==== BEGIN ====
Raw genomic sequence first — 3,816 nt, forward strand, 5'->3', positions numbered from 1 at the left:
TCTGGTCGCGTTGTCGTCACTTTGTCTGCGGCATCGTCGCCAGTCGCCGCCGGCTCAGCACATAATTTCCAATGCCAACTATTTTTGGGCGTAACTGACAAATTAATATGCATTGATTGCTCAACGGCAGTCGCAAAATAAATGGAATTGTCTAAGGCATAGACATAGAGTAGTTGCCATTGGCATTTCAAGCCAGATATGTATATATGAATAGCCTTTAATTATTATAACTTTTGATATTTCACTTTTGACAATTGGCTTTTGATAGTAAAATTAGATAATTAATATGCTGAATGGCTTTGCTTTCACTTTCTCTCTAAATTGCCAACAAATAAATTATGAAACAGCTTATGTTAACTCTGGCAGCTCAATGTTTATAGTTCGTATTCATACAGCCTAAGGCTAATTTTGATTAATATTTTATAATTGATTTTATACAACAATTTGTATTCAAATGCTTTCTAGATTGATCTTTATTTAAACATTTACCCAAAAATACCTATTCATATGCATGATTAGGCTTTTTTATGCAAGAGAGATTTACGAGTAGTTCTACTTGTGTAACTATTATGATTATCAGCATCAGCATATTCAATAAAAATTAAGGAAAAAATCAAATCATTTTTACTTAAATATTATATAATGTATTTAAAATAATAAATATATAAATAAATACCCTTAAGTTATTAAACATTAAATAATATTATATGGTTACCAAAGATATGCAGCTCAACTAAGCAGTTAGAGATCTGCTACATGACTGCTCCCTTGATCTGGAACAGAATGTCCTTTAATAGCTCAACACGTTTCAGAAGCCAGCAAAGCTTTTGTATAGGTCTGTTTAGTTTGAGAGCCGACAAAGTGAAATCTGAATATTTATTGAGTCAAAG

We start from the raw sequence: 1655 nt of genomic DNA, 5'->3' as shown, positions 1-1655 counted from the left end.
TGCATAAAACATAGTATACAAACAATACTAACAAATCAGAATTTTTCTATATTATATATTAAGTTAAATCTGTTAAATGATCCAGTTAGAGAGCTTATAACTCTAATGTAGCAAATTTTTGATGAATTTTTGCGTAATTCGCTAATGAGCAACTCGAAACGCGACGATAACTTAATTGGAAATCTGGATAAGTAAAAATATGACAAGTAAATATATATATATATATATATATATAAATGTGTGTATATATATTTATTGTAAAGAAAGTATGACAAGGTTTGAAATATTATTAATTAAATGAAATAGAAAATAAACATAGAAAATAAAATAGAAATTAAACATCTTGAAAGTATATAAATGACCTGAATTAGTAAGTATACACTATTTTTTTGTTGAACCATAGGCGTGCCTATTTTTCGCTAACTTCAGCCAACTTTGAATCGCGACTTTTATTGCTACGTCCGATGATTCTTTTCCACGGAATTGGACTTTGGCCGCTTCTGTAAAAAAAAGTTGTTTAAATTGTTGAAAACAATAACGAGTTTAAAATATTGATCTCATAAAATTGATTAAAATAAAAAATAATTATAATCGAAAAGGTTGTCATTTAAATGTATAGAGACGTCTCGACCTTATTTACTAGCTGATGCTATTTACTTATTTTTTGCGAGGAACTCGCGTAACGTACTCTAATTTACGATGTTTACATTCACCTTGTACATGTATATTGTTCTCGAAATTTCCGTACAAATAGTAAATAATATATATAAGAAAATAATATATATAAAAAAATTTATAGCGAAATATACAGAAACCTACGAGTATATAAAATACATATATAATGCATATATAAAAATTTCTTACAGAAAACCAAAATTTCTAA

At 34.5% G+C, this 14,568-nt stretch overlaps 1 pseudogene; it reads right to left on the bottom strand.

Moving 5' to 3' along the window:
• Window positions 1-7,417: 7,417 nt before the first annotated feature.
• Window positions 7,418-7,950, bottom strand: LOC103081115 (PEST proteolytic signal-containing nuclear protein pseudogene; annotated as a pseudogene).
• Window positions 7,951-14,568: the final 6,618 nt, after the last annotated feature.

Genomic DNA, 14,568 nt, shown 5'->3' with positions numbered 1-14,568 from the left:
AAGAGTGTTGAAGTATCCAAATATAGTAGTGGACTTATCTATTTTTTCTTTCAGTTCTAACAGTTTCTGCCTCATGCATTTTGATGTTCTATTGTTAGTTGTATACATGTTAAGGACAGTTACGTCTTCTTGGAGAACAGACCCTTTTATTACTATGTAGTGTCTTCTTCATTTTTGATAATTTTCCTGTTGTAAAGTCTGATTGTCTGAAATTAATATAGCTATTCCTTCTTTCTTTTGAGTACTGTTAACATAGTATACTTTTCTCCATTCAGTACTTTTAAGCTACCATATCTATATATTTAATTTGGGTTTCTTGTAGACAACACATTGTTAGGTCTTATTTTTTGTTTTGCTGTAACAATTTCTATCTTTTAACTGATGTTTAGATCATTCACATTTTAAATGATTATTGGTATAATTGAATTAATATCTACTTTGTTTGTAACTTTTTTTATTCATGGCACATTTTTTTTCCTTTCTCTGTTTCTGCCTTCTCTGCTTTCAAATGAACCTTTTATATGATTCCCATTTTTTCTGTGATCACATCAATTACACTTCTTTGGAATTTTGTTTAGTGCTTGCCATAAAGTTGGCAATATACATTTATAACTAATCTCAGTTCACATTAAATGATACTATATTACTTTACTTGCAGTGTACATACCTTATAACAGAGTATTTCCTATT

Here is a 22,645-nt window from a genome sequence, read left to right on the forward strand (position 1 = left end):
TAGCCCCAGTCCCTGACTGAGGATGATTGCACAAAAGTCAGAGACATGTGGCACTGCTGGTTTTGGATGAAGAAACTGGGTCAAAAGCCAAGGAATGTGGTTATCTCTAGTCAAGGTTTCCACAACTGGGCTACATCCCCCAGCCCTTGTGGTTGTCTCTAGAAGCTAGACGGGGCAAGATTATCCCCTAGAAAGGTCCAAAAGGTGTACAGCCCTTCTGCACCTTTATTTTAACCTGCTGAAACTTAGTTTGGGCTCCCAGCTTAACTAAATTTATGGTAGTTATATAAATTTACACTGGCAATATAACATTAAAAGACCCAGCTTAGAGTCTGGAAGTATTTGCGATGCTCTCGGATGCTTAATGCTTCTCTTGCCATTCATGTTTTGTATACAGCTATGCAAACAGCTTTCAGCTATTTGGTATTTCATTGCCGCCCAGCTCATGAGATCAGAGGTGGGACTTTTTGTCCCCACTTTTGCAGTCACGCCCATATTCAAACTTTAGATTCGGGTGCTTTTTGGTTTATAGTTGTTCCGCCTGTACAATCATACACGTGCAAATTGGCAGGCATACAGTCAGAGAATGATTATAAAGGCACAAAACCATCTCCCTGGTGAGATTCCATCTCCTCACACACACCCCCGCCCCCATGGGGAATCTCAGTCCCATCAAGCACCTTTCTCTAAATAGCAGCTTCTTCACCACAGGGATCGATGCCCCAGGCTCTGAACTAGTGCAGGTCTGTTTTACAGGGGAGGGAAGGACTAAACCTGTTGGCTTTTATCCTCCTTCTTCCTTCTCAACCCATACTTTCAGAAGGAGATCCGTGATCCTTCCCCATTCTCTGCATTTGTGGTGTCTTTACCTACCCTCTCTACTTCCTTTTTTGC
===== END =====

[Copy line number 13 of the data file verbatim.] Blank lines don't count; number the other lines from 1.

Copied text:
TAGCCCCAGTCCCTGACTGAGGATGATTGCACAAAAGTCAGAGACATGTGGCACTGCTGGTTTTGGATGAAGAAACTGGGTCAAAAGCCAAGGAATGTGGTTATCTCTAGTCAAGGTTTCCACAACTGGGCTACATCCCCCAGCCCTTGTGGTTGTCTCTAGAAGCTAGACGGGGCAAGATTATCCCCTAGAAAGGTCCAAAAGGTGTACAGCCCTTCTGCACCTTTATTTTAACCTGCTGAAACTTAGTTTGGGCTCCCAGCTTAACTAAATTTATGGTAGTTATATAAATTTACACTGGCAATATAACATTAAAAGACCCAGCTTAGAGTCTGGAAGTATTTGCGATGCTCTCGGATGCTTAATGCTTCTCTTGCCATTCATGTTTTGTATACAGCTATGCAAACAGCTTTCAGCTATTTGGTATTTCATTGCCGCCCAGCTCATGAGATCAGAGGTGGGACTTTTTGTCCCCACTTTTGCAGTCACGCCCATATTCAAACTTTAGATTCGGGTGCTTTTTGGTTTATAGTTGTTCCGCCTGTACAATCATACACGTGCAAATTGGCAGGCATACAGTCAGAGAATGATTATAAAGGCACAAAACCATCTCCCTGGTGAGATTCCATCTCCTCACACACACCCCCGCCCCCATGGGGAATCTCAGTCCCATCAAGCACCTTTCTCTAAATAGCAGCTTCTTCACCACAGGGATCGATGCCCCAGGCTCTGAACTAGTGCAGGTCTGTTTTACAGGGGAGGGAAGGACTAAACCTGTTGGCTTTTATCCTCCTTCTTCCTTCTCAACCCATACTTTCAGAAGGAGATCCGTGATCCTTCCCCATTCTCTGCATTTGTGGTGTCTTTACCTACCCTCTCTACTTCCTTTTTTGC